Cerritos College Faculty Federation President David Fabish addressed issues of misleading the Senate in voting to approve a resolution and support the faculty last Wednesday.
ASCC President Paulo Amaral vetoed the resolution that the Senate came up with.
The issue came up after Fabish wrote a letter to the Faculty Senate with "ASCC Senate supports the CCFF," as the header.
Fabish admitted that he made "one mistake" when he wrote it as the header of the letter.
"I can't blame anyone for that letter," Fabish said, "but the fact is that (the Senate) did pass the resolution (for an end to the contract negotiations)."
"I have received criticism from the Faculty Senate for trying to influence (the ASCC Senate)," he continued, "but if I did that it is against the law."
The CCFF and the Board of Trustees have been negotiating over a faculty salary contract that also implemented keeping the current peer evaluations system.
On Feb. 15 the Senate approved the revised resolution to end the contract dispute in a 13-3 vote and it was to be signed by Amaral.
The resolution stated:
? The ASCC Senate supports the maintaining of a binding arbitration and asks that both parties bargain in good faith for the best interest of the students of Cerritos College.
? The ASCC Senate supports the consideration of re-hiring of faculty.
Amaral stated that the reason for his veto on both resolutions was because he believed that Fabish's email and the information that said the Senate supported the CCFF was misleading.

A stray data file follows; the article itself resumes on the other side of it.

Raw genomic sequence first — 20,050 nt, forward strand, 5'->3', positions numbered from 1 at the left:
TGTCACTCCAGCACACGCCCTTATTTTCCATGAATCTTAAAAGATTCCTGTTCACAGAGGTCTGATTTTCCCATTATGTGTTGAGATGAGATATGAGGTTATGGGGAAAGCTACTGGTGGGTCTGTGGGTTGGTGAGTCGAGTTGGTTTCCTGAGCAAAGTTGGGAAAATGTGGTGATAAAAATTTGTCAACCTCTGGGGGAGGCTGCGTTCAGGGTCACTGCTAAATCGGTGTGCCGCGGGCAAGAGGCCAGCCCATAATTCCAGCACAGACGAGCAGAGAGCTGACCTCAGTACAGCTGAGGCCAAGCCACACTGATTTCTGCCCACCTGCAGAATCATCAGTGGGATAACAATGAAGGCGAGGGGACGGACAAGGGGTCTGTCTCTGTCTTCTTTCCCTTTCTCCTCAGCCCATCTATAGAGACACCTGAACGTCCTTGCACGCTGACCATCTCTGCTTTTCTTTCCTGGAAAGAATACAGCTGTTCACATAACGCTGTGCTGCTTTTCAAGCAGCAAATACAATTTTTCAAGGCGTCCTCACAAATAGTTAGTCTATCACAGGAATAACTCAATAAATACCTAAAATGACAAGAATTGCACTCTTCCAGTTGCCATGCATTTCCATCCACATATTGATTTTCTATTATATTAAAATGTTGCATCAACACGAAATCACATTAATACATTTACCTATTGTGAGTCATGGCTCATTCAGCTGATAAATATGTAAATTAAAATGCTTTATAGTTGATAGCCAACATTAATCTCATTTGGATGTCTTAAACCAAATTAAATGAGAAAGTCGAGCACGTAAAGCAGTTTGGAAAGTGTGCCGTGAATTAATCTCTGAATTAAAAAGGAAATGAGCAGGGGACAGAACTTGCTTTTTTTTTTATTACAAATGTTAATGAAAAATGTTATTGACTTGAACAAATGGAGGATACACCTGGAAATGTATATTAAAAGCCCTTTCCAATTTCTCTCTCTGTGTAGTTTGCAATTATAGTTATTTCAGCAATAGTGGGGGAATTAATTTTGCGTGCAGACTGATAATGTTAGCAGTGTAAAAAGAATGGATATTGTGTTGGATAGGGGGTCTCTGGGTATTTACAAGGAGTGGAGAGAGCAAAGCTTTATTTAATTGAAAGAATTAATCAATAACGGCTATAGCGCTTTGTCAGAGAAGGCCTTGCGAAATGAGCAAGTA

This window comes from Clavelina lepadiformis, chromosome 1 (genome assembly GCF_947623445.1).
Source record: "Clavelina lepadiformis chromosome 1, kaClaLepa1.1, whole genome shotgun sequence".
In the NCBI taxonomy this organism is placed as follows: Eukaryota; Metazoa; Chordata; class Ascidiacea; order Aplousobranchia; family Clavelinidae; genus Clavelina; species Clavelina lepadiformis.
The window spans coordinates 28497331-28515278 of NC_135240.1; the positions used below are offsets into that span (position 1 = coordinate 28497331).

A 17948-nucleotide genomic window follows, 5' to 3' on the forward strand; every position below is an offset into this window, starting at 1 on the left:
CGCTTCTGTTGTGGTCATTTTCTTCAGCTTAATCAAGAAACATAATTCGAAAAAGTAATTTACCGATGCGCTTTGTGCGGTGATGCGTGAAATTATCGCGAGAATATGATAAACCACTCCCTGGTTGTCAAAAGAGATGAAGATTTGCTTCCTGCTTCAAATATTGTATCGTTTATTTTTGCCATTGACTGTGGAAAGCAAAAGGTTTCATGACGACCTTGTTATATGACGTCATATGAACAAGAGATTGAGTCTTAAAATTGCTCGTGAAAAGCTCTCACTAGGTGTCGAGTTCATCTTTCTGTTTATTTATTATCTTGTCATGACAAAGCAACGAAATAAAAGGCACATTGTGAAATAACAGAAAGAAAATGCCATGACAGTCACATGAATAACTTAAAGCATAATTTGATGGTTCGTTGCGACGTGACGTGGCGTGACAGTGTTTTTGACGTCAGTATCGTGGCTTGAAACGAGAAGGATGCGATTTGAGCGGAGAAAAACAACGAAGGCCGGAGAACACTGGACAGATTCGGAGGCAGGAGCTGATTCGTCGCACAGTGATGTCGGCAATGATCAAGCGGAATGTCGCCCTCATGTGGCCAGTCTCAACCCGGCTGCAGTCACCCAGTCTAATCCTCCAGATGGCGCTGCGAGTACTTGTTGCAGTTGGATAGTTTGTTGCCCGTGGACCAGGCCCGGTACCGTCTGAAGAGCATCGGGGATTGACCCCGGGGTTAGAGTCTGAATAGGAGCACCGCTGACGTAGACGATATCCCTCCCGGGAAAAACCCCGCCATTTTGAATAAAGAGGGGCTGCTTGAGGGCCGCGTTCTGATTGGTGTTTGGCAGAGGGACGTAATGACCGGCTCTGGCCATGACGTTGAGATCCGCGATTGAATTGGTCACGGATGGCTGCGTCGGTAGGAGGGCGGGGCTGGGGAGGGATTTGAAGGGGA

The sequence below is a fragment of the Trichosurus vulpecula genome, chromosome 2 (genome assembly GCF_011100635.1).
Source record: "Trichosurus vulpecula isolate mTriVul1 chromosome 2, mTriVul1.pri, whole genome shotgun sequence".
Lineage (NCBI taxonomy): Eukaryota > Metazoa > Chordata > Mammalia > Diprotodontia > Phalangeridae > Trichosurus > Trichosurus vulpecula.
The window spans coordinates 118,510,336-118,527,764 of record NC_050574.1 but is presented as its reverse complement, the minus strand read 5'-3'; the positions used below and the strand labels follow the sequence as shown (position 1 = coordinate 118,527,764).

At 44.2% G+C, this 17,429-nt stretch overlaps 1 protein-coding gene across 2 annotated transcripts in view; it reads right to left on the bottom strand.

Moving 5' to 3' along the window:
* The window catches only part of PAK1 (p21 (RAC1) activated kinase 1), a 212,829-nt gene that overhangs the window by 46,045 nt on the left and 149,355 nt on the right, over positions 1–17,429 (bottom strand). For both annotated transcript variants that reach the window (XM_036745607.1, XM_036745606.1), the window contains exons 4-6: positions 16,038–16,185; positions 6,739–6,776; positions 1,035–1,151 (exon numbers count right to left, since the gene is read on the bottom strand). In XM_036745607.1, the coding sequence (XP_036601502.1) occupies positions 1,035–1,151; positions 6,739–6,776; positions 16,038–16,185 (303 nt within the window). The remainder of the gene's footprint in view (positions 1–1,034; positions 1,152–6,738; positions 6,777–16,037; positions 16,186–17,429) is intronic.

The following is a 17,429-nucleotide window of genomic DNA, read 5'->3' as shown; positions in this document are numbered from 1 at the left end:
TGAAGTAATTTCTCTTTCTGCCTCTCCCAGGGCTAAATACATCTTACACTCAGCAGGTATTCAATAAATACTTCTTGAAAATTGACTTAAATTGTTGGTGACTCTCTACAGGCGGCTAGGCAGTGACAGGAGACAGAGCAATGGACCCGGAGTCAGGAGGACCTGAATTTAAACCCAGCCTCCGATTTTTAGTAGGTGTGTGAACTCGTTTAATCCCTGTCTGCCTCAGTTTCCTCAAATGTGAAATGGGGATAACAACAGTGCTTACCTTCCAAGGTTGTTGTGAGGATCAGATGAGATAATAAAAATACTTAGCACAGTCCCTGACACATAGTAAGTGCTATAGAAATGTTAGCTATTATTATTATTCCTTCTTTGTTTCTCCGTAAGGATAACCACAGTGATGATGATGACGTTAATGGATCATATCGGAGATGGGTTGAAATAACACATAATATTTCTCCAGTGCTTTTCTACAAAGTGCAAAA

"(I've always believed) that this resolution was a great waste of time," Amaral said, "(and the misleading information) is why I vetoed the resolution."
Senator Karla Marquez disagreed.
"The resolution passed," she said. "And it's important to support it."
She added that Amaral's veto indicates that the Senate is punishing the faculty.
Senator Christian Galvez believed that Amaral made a "rational decision and that the Senate should respect it and (Amaral) made the decision to veto the bill from an executive angle."
However, Majority Leader Guillermo Tellez said that he had sympathized with the veto.
"This veto makes a statement," he commented, "but the CCFF has interpreted it one way and the Board has interpreted it another way."
It just didn't make sense to punish the legislative branch within the student government, he concluded.
Party Whip Lexie Guerrero told Fabish that CCFF member Peter Nguyen had said that the ASCC supported the CCFF.
"He called (the Senate) aggressive thinkers."
Nguyen denied he said that when he spoke to the Senate on Feb. 15.
As the Senate decided to let the veto stand or be overturned other members expressed that the veto should stand.
Minicrystal Valenzuela said that if Amaral decided to veto the bill "it was for a reason."
Senator Valerie Aquino agreed saying that if the veto is overturned "education will be affected."
Marquez agreed that students do pay to come to school, "but it is clear what action to take, to overturn this veto."
The Senate decided it would not vote on the veto at its next meeting.